IOWA CITY — To Franz Wagner, the most pressing issue for the Michigan men’s basketball team is simple.

It isn’t hapless interior defense, nor is it a winless road record. You can cross the team’s lack of free throws off the list, too. Really, it doesn’t have anything to do with the physical demands of college basketball.

Leaning against the wall of a narrow corridor in Carver-Hawkeye Arena after the Wolverines’ third loss in four games, the freshman wing put it bluntly.

“I think (emotion) is something that we need, something that we lost during the course of the season,” Wagner said. “We need to show more emotion, just within the team (to) show emotion and show that we’re motivated; and that we’re not just playing out there, we’re playing to win the game.”

On Friday night, Iowa City became the latest Big Ten destination Michigan left empty-handed. After beating Iowa by double-digits in December, the Wolverines saw a seven-point lead slip away as the Hawkeyes closed the game on a 25-11 run over the final ten minutes. When the dust settled, Michigan was staring at a 90-83 loss.

Throughout the second half, Wagner did his best to will his team across the finish line. He scored 13 second-half points and added three rebounds — both team-highs. Much of his game is rooted in emotion, which he didn’t shy away from against Iowa.

“When we play, we talk about not just competing, but play to win,” Wagner said. “When somebody says something on the court from the other team, don’t step back. Hold your ground, maybe say something back.

“I think that’s part of the game. You’re confident in yourself, you’re trying to win and you’re trying to stand up for your team.”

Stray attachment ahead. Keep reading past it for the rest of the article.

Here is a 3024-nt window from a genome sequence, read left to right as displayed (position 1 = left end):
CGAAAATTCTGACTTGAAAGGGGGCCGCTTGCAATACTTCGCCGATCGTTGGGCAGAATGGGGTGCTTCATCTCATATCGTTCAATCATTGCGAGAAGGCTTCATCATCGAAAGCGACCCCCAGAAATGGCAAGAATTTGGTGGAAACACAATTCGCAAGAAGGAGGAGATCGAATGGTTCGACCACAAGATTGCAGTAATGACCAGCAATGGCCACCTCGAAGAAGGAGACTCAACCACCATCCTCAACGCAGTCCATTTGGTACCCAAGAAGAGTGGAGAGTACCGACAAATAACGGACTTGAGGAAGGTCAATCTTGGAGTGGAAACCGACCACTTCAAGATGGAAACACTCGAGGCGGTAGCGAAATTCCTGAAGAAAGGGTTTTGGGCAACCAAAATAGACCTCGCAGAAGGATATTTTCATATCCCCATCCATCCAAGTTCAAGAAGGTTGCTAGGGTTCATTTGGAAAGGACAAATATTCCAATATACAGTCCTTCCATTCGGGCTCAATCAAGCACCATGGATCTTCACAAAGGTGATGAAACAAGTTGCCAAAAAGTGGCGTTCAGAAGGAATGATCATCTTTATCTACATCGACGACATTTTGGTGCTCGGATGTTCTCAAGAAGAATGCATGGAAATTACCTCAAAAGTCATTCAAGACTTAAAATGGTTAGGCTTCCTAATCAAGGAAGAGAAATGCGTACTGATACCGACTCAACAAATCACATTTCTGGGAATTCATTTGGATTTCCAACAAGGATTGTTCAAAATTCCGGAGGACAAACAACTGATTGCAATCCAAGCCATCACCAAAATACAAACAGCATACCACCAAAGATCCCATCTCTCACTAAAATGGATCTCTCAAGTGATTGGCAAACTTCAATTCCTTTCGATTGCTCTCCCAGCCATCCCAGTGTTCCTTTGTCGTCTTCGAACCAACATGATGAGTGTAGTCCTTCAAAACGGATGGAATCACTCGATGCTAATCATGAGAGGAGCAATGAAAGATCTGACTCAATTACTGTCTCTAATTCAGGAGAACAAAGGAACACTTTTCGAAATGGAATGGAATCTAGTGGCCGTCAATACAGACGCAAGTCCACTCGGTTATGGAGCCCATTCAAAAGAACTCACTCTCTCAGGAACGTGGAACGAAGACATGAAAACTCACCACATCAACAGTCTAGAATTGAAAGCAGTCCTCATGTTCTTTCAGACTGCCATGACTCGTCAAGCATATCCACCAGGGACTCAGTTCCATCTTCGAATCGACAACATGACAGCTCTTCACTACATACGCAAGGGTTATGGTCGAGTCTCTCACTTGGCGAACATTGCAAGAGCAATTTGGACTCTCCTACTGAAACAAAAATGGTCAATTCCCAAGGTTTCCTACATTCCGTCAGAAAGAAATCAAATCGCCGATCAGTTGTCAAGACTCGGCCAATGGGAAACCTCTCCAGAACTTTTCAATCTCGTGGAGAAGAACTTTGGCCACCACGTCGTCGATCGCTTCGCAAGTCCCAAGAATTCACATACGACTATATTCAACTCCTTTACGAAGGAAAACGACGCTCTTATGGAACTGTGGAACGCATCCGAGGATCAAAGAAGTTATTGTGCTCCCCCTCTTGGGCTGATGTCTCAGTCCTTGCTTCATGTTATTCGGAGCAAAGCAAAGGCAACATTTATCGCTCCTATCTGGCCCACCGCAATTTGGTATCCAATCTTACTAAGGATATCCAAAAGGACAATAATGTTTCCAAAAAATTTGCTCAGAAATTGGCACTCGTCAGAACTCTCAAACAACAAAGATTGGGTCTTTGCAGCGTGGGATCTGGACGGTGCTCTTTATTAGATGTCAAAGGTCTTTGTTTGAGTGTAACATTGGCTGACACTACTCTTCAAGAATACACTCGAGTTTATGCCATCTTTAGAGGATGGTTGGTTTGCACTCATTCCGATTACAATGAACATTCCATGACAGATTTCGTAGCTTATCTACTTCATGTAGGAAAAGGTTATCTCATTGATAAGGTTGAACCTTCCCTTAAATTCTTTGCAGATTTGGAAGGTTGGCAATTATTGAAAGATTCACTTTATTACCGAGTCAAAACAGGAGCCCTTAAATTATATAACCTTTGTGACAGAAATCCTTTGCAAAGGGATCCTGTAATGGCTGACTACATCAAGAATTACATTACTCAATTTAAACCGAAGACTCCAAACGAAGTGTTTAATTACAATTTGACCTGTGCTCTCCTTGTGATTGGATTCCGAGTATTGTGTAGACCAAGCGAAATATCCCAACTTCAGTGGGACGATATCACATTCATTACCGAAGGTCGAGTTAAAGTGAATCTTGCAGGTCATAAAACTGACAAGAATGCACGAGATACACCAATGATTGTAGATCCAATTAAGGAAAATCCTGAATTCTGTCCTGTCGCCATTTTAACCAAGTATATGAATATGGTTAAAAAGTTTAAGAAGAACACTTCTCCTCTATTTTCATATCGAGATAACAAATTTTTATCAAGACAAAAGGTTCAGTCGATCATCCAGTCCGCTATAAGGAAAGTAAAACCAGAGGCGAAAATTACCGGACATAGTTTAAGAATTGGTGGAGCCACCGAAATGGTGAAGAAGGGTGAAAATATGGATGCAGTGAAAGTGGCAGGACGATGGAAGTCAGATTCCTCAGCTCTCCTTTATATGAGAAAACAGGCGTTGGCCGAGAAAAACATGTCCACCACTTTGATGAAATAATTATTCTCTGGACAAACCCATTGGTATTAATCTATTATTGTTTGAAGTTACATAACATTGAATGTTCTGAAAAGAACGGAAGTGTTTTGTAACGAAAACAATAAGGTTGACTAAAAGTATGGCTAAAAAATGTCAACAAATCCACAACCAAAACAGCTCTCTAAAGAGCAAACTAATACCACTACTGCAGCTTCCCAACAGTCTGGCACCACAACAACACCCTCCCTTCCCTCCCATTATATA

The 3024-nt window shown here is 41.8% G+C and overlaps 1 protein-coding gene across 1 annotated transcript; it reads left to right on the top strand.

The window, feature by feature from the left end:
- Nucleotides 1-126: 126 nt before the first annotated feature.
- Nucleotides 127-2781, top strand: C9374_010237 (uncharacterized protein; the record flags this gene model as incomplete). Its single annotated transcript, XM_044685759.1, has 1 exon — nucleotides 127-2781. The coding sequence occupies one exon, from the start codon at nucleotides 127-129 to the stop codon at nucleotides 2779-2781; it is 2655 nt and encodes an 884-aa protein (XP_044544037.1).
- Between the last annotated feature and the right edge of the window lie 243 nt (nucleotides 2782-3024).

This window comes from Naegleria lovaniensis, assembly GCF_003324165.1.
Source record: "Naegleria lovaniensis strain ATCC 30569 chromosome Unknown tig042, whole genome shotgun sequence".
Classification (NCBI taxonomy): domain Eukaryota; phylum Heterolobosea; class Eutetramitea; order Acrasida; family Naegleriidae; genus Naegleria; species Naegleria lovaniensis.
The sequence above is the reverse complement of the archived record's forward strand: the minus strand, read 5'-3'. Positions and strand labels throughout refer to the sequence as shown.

And on Friday night, there were moments when Michigan did exactly that. When coach Juwan Howard was hit with a technical foul, the Wolverines responded with a 14-2 run.

During that run, there was an instance when Michigan’s fastbreak drive was stopped at the elbow. Trailing behind the ball-handler, though, was Wagner. Just when it looked like the breakaway was dead, he caught the ball on the left wing and let it fly from behind the arc before Iowa could set up its defense.

He began celebrating even before it went in.

Now, the task at hand revolves around finding ways to apply that confidence to the whole team for an entire game.

“You can see when you look at the film that during a couple stretches, we had everyone involved,” Wagner said. “Everybody (was) super motivated and just locked in. When you’re passionate about the game, that’s when emotion comes out like that.”

That kind of emotion is exactly what the Wolverines have struggled to sustain for long stretches this season. The last time they did, they knocked off North Carolina and now-No. 1 Gonzaga on back-to-back afternoons at the Battle 4 Atlantis in November.

“When you look at the Bahamas, how we played there, you can see we played (with) great togetherness, people picking each other up,” Wagner said. “I think we need to get back to that. … That’s part of our process right now.”

Michigan, which has now lost all five of its true road games, hasn’t found ways to capture the lightning in a bottle in enemy territory. In three of their four conference road losses, the Wolverines have trailed by fewer than five points with under three minutes to play.

As the sense of urgency grows, the energy Michigan so badly craves becomes most elusive.

And as a result, Friday night’s game can be defined by the amount of time the Wolverines spent searching for that emotion — not the amount of time they spent playing with it.

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